State Politics

Georgia Dems Back Paycheck Fairness Act

The U.S. House of Representatives recently passed H.R. 7, the Paycheck Fairness Act, which seeks to provide remedies for women in the workplace who are not being paid equally for equal work. Reports have indicated that full-time working women earn only 82 cents, on average, for every dollar a man earns, which amounts to an annual disparity of $10,157 and a career disparity of more than $400,000.

The bill’s remedies include requiring employers to prove that pay disparities exist for legitimate, job-related reasons and offers new tools for the Department of Labor to enforce pay equity.

The Paycheck Fairness Act also:

  • Bans retaliation against workers who voluntarily discuss or disclose their wages.
  • Ensures women can receive the same robust remedies for sex-based pay discrimination that are currently available to those subjected to discrimination based on race and national origin.
  • Removes obstacles in the Equal Pay Act to facilitate a wronged worker’s participation in class action lawsuits that challenge systemic pay discrimination.
  • Makes improvements in the Equal Employment Opportunity Commission’s (EEOC’s) and the Department of Labor’s tools for enforcing the Equal Pay Act.
  • Provides assistance to all businesses to help them with their equal pay practices, recognizes excellence in pay practices by businesses, and empowers women and girls by creating a negotiation skills training program.
  • Prohibits employers from seeking salary history in determining future pay, so that pay discrimination does not follow women from job to job.

The bill passed 217-210 with two representatives not voting. Georgia’s Congressional delegation was split down party lines, and only one Republican in the House voted in favor of the bill – Rep. Brian Fitzpatrick of Pennsylvania.

“Nearly 60 years ago, we passed the Equal Pay Act and yet we still have not reached our goal of equal pay for equal work. The gender pay gap still exists and is even larger for women of color, but the average woman earns 82 cents for every dollar a man earns—for the same work—adding up to a gap of at least $10,157 every single year, and $406,280 over a lifetime. The bill we passed today will close loopholes and help get us closer to fairness and equality for women in America,” Congressman Sanford Bishop said.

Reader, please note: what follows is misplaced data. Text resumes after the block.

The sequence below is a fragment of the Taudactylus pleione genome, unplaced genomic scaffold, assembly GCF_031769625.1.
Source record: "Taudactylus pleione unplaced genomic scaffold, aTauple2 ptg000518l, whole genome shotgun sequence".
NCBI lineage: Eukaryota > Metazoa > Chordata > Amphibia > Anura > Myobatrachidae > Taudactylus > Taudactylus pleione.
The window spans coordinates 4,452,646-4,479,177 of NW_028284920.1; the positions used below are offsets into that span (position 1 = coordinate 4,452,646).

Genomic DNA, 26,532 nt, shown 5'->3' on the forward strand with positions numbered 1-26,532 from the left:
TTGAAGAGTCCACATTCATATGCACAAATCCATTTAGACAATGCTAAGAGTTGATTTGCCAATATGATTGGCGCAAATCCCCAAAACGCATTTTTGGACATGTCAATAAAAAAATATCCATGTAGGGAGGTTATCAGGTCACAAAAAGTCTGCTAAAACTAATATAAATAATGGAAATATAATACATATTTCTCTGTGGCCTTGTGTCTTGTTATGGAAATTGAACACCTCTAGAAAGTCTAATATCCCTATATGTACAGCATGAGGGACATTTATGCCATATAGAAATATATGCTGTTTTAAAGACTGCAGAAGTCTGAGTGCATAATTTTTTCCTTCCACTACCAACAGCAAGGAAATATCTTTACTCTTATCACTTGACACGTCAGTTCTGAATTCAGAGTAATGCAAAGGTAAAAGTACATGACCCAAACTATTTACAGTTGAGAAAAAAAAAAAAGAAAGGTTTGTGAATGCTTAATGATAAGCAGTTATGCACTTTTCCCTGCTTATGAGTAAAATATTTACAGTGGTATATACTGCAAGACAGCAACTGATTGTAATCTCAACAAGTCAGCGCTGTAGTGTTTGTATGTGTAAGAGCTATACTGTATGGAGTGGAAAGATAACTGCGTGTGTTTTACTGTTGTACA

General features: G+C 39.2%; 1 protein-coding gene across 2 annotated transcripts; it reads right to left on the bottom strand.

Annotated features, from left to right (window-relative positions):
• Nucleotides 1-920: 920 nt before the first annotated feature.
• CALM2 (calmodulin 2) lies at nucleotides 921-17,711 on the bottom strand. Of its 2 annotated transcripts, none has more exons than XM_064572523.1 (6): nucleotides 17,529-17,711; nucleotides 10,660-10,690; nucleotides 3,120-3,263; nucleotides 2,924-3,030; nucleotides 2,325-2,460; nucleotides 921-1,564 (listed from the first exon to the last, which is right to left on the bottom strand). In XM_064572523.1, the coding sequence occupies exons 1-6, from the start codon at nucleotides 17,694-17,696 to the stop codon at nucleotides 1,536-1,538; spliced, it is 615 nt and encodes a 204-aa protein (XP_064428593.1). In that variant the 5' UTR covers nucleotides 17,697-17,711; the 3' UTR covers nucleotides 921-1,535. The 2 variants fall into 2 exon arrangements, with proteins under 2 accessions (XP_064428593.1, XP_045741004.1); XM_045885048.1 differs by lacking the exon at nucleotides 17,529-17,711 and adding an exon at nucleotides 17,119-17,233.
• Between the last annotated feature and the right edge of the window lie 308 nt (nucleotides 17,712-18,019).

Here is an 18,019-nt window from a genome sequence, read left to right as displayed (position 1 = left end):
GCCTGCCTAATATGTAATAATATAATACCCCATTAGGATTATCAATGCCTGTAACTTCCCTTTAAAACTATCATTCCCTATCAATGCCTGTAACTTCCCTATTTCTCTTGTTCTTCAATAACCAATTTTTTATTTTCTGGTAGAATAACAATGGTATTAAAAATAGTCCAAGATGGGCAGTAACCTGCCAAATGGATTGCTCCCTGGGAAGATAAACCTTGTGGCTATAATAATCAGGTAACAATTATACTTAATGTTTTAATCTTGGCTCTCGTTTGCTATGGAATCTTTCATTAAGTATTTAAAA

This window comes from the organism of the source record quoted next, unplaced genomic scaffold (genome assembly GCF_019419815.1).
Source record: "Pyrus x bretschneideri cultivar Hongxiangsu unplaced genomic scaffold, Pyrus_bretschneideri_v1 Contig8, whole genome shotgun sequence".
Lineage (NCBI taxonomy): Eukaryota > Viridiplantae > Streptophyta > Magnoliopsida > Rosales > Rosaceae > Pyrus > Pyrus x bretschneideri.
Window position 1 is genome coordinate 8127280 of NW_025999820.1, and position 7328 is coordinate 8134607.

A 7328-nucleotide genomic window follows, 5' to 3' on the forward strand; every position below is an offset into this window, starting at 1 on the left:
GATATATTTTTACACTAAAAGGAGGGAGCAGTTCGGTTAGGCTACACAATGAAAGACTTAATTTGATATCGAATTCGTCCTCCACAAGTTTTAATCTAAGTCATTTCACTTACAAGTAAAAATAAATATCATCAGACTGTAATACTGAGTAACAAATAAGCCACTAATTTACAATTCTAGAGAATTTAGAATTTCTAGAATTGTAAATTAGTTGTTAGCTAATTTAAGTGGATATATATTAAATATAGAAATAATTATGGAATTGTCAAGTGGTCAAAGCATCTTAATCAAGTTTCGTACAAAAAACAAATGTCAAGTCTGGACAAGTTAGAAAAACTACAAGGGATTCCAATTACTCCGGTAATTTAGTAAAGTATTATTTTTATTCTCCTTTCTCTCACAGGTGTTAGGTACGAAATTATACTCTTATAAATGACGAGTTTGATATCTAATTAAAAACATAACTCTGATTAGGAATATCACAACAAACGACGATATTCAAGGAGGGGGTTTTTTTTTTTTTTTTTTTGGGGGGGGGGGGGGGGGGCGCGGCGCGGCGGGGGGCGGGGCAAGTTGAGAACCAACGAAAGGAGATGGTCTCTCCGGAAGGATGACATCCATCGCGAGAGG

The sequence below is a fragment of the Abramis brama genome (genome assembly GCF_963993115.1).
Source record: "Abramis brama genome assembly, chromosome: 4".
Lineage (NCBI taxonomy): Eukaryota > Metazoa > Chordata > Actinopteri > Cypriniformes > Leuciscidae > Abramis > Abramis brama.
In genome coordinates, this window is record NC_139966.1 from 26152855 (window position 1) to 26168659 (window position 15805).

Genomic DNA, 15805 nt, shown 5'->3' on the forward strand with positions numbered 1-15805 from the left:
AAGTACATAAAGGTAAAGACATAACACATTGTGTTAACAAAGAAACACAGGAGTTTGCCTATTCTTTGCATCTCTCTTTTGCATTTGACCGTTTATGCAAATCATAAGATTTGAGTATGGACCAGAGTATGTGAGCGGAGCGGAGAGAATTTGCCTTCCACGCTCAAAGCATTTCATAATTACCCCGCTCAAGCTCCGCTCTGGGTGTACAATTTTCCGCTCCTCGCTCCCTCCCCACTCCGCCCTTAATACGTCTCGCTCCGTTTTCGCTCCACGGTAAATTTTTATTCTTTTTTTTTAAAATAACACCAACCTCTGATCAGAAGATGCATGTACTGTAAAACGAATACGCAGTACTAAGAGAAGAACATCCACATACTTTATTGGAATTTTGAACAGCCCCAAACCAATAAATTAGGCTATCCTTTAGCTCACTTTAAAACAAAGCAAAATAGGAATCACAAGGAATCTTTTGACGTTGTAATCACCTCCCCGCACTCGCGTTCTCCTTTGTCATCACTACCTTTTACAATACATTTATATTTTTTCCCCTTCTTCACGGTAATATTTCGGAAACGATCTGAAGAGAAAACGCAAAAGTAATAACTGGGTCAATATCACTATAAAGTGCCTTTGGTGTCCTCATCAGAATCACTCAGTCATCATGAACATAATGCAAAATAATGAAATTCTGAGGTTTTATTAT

Congresswoman Lucy McBath echoed, “Every American should earn equal pay for equal work, regardless of their gender. During this pandemic, we’ve seen that essential workers, especially women, are the lifeblood of our society. Working mothers and women across our nation, especially those keeping our communities going during the last year, deserve to be paid the same as their male counterparts. I am proud to be an original cosponsor of this bill and to vote in support of it today. The passage of this bill marks an important step toward helping women and families in Georgia—and across our country—thrive.”

Congresswoman Nikema Williams said in a statement, “Equal pay is not simply a women’s issue; it’s a family issue. The ongoing COVID-19 pandemic has been especially hard on women, who have lost a million more jobs than men, creating even greater urgency for this legislation to become law. That is why I was proud to vote for the Paycheck Fairness Act. This legislation would bring the country one step closer to ensuring women are finally getting the pay they deserve.”   

You can read the text of the bill here. The bill now heads to the Senate for consideration.

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Jessica Szilagyi is Publisher of The Georgia Virtue. She focuses primarily on state and local politics as well as issues in law enforcement. She has a background in Political Science with a focus in local government and has a Master of Public Administration from the University of Georgia. Jessica is a "Like It Or Not" contributor for Fox5 in Atlanta, a commentator on the 'Let Me Tell You Why You're Wrong Podcast,' and she has two blogs of her own: The Perspicacious Conservative and "Hair Blowers to Lawn Mowers." Sign up for her weekly newsletter: http://eepurl.com/gzYAZT

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